It is a favourite recreational beach for locals and day-trippers from Derry City in Northern Ireland and during bathing season, the beach is patrolled by lifeguards. Access is on foot through the low dunes from the car park. From the sands there are excellent views to the nearby Inch Island and to Rathmullan across the Lough.
Direction: Continue along the R238 through Buncrana then follow the WAW (N) for approximately 16.5 km
Discovery Point: Dunree Head.
Overlooking Lough Swilly on the Inishowen Peninsula, Fort Dunree commands spectacular views of the Lough and its shorelines.
The museum exhibits audio – visual presentations providing an insight into the long and interesting history of the fort. It displays how life, at Fort Dunree military base, was for the soldiers stationed there and the vital role they played in securing neutrality protection and the coastal defence of the area. The museum also contains a complete display of coastal artillery and other military artefacts. There are 3 hill-sidewalks close to the fort enabling visitors to get fantastic views of Lough Swilly, Fanad Head and the Atlantic Ocean.
Direction: Return to the main road and turn left. Continue to follow the WAW (N) for 4 km. At the small road sign for Mamore Gap turn left. Continue for 3km to the top of the hill.
Discovery Point: Mamore Gap
Mamore Gap mountain pass sits at an elevation of 801ft (244m) above sea level and allows visitors to view the breathtaking scenery of Leenan and Urris below. This is a favourite spot for tourists and locals alike to gaze across the broad sweep of the Atlantic Ocean. A number of holy relics are to be found here and a holy well devoted to Saint Eigne. The descending road is relatively steep, winding and narrow in parts. However, it has recently undergone extensive work to widen the road, particularly on the bends and create several passing bays along its route.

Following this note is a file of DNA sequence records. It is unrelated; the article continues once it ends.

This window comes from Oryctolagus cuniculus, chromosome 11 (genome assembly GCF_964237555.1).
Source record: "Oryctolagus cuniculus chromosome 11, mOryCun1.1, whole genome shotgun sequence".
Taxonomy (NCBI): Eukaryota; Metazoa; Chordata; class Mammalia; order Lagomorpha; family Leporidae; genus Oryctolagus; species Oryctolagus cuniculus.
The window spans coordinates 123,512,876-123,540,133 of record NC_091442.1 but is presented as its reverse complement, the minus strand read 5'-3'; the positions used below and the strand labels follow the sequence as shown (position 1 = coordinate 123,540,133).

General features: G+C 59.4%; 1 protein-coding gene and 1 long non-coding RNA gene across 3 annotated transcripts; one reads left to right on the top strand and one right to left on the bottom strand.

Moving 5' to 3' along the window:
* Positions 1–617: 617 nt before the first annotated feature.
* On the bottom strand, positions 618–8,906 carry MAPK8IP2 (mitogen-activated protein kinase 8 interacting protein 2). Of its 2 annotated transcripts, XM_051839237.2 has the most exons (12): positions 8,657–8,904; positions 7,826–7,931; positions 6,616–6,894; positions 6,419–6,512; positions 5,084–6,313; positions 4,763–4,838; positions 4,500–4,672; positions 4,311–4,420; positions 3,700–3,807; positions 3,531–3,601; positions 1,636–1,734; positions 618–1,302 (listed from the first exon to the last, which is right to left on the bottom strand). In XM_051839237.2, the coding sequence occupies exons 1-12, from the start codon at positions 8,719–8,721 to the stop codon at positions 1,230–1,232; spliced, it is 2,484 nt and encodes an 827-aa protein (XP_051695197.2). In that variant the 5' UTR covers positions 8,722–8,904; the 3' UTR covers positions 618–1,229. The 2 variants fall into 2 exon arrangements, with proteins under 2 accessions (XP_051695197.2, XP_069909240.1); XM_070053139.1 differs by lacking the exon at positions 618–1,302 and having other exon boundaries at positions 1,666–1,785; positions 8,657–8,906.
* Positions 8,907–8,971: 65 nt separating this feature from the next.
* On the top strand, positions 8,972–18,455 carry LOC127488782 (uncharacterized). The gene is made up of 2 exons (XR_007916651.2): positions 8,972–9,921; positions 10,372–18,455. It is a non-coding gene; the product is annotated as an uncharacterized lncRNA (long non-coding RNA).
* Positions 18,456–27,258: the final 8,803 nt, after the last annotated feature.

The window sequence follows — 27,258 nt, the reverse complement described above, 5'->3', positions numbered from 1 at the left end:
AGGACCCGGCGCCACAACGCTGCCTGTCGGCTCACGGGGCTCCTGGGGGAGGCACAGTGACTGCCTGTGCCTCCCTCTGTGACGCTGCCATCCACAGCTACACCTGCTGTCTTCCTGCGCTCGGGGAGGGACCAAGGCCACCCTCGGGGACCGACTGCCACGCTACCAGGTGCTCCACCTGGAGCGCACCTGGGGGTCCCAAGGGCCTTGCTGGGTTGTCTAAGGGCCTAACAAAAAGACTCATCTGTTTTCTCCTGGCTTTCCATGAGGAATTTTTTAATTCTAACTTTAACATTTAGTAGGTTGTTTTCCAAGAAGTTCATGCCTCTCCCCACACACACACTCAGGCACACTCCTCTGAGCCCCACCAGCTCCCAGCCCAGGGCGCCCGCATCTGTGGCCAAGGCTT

Direction: At the base of the hill turn right. There are two roads to choose from, an upper and a lower;
Follow the upper road for 13.5 km
Follow the lower road for 15 km
Discovery Point: Pollan Bay
Situated at the foot of the hill leading from the village of Ballyliffin is Pollan Strand, a two mile long sandy beach in Pollan Bay. There are views to Glashedy Island, a large rock jutting out of the sea where many boats have gone aground over the centuries. By walking the full length of Pollan Strand it is possible to reach Carrickabraghy Castle on the Isle of Doagh. This O Doherty castle, one of five in Inishowen and was built in the 16th century on a rocky promontory with spectacular views of the Donegal hills and headlands. It stands on the site of a pre-Viking settlement recorded in the Annals of Ireland.
Note: Award winning – Nancy’s Barn, Ballyliffin, Co Donegal
Taking a break in the heart of the beautiful village of Ballyliffin visitors can enjoy the surroundings at an authentic converted barn. The cosy vintage setting offers an array of hand crafted cakes and bakes or a homemade lunch menu featuring their famous award winning Seafood Chowder. Open daily from 10am-5pm
Tel: +353 74 937 6556. Email: email@example.com
Doagh Famine Village.
Doagh Famine Village Visitor Centre is one of Inishowen’s top attractions which traces the changing times in Ireland from the 1800’s to the present day. It tells the story of a family and community living on the edge and surviving the Famine of the 1840’s. Remoteness, isolation and reliance on small plots of land made the area a harsh place to live, yet the same families have lived here for generations. This facility allows the visitor to learn how these people adapted and survived. A designated Guide gives in depth information with visual aids as the interactive session takes you on a tour of the village.